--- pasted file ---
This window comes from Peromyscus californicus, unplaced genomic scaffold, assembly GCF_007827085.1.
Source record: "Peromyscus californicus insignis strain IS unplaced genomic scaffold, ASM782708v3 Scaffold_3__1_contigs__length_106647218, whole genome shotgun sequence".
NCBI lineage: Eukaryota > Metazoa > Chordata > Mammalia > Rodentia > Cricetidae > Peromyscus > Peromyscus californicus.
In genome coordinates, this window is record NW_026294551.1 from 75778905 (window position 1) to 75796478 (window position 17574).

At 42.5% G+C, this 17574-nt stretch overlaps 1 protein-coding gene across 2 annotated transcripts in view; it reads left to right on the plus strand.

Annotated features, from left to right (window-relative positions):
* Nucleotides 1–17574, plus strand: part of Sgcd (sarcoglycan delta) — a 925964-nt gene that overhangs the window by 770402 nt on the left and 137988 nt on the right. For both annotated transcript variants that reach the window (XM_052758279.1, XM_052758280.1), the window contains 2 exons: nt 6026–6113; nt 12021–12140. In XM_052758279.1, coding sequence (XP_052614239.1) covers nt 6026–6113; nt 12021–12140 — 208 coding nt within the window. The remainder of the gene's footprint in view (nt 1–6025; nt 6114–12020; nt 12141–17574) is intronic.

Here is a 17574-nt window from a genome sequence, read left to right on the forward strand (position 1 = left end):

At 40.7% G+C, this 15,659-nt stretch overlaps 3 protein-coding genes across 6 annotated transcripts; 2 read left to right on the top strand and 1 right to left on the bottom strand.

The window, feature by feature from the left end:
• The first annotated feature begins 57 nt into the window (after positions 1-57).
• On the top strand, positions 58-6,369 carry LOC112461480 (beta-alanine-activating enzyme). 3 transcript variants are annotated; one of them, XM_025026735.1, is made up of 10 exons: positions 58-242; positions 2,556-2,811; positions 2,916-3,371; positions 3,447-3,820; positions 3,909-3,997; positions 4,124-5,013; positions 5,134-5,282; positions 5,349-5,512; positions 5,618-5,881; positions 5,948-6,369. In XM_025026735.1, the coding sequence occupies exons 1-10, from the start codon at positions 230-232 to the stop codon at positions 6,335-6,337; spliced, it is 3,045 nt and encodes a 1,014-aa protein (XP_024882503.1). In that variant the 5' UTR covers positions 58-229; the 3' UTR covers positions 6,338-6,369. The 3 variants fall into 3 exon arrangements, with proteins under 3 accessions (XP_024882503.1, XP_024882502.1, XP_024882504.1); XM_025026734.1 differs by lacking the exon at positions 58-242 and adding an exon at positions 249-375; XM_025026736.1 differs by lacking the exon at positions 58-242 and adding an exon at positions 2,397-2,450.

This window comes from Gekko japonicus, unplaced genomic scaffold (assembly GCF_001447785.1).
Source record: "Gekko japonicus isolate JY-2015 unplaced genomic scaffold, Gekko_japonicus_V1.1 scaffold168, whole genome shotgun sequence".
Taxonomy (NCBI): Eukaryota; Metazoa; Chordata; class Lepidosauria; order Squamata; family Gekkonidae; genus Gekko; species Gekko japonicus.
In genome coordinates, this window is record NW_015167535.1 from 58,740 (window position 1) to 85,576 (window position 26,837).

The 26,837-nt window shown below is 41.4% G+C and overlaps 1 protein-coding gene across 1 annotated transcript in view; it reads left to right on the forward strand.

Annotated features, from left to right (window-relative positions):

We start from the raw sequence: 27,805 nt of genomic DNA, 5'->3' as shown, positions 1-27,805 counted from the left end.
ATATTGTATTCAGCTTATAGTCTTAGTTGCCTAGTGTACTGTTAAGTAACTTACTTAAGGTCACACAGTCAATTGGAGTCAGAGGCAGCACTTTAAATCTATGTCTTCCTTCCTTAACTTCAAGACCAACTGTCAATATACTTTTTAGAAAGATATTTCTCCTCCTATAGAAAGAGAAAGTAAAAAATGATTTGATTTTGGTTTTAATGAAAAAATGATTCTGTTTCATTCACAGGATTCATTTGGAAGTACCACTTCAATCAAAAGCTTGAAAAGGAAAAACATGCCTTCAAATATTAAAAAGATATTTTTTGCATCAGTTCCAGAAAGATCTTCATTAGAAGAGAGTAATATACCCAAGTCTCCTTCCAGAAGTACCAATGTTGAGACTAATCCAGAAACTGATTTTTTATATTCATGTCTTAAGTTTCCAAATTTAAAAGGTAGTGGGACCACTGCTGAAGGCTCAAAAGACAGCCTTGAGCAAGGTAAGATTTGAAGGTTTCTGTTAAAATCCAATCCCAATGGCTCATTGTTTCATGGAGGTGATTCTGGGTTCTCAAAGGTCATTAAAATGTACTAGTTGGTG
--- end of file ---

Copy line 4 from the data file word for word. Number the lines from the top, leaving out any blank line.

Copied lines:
In genome coordinates, this window is record NW_026294551.1 from 75778905 (window position 1) to 75796478 (window position 17574).